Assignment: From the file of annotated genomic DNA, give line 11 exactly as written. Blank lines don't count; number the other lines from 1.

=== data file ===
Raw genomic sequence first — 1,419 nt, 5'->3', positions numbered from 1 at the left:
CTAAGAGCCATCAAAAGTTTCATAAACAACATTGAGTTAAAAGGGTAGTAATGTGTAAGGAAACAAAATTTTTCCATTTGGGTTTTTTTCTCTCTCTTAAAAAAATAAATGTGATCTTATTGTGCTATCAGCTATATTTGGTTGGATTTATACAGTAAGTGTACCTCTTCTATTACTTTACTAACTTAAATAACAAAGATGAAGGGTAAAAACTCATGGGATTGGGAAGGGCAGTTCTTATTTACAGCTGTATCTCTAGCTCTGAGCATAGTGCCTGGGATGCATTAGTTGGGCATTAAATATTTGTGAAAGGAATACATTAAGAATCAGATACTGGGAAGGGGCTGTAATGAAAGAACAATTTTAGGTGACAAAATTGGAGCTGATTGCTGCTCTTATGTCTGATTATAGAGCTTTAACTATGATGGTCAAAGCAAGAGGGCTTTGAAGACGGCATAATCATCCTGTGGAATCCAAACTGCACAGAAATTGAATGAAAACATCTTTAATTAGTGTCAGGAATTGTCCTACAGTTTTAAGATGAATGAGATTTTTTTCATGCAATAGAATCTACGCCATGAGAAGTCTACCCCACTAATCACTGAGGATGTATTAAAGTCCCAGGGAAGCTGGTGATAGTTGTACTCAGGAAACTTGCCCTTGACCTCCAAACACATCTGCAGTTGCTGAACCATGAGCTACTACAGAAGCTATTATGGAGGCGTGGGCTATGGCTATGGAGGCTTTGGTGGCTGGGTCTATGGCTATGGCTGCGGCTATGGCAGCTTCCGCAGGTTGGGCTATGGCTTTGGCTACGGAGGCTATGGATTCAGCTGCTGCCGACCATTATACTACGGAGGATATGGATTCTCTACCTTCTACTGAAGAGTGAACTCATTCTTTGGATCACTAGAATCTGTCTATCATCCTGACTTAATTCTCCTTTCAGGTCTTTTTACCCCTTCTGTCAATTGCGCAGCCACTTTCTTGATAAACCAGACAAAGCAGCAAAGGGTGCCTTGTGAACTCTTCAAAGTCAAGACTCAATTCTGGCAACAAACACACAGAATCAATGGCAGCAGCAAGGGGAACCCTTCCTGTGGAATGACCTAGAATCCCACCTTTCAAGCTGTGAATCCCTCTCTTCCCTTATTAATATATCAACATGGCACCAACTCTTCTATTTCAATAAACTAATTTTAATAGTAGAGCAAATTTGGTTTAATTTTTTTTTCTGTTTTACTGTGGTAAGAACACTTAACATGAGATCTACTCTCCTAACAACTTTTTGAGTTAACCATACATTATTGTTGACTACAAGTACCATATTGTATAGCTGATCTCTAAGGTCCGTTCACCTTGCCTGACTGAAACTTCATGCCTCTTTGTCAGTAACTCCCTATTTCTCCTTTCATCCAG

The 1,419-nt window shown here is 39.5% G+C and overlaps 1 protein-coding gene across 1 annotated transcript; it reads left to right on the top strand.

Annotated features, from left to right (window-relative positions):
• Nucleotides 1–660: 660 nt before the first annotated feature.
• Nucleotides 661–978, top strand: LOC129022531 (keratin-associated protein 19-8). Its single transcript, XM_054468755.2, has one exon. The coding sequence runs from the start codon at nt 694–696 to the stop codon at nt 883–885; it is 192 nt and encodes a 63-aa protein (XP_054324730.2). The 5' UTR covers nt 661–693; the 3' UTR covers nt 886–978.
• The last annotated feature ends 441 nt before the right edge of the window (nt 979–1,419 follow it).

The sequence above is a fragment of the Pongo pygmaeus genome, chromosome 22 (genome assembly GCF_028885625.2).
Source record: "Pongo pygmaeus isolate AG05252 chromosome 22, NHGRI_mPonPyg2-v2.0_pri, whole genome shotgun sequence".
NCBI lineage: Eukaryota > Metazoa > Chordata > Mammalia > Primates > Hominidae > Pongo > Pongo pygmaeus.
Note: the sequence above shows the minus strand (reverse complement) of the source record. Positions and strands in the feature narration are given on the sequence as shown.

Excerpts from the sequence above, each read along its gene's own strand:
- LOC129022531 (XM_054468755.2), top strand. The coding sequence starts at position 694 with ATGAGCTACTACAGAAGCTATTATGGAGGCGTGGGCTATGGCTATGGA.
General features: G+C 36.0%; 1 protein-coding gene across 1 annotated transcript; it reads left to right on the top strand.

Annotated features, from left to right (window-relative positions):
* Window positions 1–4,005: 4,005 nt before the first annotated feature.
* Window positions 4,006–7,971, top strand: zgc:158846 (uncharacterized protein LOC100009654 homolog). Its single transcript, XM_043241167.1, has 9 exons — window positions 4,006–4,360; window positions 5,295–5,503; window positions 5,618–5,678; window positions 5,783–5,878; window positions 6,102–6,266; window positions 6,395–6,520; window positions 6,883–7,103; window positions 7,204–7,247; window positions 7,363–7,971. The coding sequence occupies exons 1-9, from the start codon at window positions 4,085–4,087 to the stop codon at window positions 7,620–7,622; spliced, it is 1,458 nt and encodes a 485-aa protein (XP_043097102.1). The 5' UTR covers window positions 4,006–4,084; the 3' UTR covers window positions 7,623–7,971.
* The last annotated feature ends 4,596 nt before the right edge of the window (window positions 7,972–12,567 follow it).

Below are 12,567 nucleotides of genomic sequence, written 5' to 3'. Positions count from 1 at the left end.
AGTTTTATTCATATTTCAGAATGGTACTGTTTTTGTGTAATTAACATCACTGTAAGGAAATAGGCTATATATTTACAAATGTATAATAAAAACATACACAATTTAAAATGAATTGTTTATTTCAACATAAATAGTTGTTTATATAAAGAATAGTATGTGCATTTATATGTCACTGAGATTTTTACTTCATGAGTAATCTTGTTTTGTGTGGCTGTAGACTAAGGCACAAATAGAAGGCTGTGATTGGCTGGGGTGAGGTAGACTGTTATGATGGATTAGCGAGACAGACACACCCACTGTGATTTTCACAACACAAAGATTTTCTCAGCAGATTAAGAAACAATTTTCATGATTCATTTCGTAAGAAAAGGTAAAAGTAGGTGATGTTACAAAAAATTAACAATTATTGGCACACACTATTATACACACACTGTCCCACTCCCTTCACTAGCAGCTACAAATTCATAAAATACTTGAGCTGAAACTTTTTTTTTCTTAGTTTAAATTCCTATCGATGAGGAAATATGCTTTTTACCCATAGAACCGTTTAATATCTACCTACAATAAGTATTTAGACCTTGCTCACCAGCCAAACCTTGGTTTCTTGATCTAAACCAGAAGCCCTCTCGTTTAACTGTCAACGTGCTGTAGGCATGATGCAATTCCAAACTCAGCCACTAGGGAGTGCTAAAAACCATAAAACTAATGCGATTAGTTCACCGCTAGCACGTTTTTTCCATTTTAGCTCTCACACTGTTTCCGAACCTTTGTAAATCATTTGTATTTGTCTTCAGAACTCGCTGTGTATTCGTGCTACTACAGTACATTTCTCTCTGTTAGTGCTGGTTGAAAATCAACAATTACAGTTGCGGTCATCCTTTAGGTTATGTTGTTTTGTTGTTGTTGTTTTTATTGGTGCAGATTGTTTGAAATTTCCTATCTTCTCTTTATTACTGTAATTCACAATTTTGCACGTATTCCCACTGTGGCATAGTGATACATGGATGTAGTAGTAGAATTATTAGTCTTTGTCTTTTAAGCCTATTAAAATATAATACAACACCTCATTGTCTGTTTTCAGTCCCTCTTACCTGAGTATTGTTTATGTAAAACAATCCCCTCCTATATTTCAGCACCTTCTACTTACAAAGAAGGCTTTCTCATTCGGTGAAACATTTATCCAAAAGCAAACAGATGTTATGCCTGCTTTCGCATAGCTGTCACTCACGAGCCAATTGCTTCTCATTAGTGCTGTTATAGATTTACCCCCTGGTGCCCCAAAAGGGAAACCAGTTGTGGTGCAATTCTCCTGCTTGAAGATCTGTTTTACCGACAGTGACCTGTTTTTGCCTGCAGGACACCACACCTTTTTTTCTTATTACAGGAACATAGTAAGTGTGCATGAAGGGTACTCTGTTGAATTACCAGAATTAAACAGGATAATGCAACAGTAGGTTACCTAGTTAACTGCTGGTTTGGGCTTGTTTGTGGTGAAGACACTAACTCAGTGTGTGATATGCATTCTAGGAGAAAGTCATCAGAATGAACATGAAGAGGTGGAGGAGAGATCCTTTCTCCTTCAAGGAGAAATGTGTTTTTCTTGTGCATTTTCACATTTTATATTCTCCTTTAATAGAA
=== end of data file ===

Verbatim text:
Note: the sequence above shows the minus strand (reverse complement) of the source record. Positions and strands in the feature narration are given on the sequence as shown.